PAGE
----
Note: I very well understand spontaneous symmetry breaking of global symmetries and the Higgs mechanism.
I want to know to what extent the Standard Model vacuum is made of a Bose-Einstein condensate of Higgs bosons and what evidence (or intuitions) we have to claim that. For example, for superconductors (typical example of Higgs mechanism in condensed matter), Feshbach resonance has been used to detect the Bose-Einstein condensation of Cooper pairs. Also, in the case of the Bose-Einstein condensation of Rubidium atoms first observed in the mid 1990s, there is a very well-known graph showing the velocity distribution of the atoms, with a peak at zero velocity. These observations make it clear that there were a large number of bosons (Cooper pairs and Rubidium atoms, respectively) occupying the ground state (this is what defines Bose-Einstein condensation). What is the theoretical argument or observation for the existence of a condensate of Higgs bosons in the Standard Model?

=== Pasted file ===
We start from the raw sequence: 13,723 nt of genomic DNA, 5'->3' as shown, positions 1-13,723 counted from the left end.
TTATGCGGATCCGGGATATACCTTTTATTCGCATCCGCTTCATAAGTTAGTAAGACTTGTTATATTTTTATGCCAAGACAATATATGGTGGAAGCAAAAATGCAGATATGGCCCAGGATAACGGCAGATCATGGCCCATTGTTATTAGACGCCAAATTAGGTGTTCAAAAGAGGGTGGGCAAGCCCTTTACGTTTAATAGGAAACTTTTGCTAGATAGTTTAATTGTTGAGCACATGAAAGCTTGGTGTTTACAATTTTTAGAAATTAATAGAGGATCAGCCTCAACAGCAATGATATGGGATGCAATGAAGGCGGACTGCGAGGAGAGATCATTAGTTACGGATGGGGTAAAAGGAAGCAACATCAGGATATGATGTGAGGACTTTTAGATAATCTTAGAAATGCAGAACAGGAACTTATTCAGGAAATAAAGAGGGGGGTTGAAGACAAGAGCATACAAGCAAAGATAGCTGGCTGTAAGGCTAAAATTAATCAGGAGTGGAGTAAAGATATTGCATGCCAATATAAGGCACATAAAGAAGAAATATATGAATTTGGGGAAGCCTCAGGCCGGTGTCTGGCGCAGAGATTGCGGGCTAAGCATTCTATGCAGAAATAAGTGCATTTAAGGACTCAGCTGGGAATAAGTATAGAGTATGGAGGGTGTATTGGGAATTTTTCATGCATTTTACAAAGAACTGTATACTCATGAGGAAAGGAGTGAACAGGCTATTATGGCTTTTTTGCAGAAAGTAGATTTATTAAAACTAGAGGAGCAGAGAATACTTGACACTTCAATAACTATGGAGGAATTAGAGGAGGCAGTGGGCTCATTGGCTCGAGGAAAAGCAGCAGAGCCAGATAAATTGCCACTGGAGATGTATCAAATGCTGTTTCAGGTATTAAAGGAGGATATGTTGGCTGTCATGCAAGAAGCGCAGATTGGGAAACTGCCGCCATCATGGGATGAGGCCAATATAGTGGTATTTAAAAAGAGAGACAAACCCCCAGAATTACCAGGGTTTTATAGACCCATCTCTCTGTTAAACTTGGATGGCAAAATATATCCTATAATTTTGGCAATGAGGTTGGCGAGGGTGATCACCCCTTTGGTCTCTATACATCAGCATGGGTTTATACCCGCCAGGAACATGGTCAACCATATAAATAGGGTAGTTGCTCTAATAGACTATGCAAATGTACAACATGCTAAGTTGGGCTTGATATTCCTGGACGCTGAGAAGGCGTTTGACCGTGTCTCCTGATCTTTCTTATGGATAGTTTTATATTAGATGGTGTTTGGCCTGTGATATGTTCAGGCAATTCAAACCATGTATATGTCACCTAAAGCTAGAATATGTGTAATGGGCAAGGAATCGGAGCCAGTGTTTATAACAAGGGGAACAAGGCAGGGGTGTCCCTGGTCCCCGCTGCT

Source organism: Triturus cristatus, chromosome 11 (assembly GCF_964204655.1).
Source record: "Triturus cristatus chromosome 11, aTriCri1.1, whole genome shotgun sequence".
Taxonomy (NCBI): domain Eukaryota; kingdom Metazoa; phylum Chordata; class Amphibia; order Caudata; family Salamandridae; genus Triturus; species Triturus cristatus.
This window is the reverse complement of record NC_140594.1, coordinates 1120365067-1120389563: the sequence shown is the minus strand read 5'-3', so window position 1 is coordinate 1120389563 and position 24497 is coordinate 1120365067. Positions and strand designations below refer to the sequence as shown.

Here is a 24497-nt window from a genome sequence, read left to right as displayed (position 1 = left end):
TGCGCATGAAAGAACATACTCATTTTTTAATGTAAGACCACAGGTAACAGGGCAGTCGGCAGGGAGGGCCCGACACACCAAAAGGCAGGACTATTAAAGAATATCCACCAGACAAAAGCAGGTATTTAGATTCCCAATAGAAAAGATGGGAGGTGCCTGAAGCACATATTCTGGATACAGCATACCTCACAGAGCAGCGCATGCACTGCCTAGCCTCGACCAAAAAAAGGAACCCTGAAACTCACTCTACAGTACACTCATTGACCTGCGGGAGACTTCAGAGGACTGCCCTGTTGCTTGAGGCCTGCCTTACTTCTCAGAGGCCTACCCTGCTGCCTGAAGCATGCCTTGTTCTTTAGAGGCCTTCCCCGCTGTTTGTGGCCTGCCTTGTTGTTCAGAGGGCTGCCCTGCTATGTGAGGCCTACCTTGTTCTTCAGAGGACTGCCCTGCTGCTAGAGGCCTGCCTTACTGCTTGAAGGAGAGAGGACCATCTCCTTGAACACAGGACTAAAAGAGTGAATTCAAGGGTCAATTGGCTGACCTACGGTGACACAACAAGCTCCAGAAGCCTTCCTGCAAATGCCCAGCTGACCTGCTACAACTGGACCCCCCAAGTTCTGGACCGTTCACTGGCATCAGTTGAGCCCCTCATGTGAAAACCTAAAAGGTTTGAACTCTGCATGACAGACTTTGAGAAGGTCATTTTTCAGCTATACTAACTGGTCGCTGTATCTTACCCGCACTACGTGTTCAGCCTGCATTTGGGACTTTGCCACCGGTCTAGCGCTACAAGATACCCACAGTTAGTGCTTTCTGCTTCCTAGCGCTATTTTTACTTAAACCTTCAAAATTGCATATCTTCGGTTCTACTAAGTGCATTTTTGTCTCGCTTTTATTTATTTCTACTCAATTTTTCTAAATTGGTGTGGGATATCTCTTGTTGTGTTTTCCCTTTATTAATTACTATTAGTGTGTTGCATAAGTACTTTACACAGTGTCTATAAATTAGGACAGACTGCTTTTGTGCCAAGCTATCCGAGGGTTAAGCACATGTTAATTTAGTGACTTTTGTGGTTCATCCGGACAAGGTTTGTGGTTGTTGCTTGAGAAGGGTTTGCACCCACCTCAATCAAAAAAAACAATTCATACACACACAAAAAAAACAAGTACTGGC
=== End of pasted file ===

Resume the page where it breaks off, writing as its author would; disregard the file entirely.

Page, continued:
Also, in particle physics, one usually identifies a particle as an excitation from the vacuum state, how can the (true) vacuum be full of particles?
Note: Please, please, please, don't tell me that the W and Z bosons (and other particles) acquire mass by interacting with a Higgs condensate. I know the Higgs mechanism.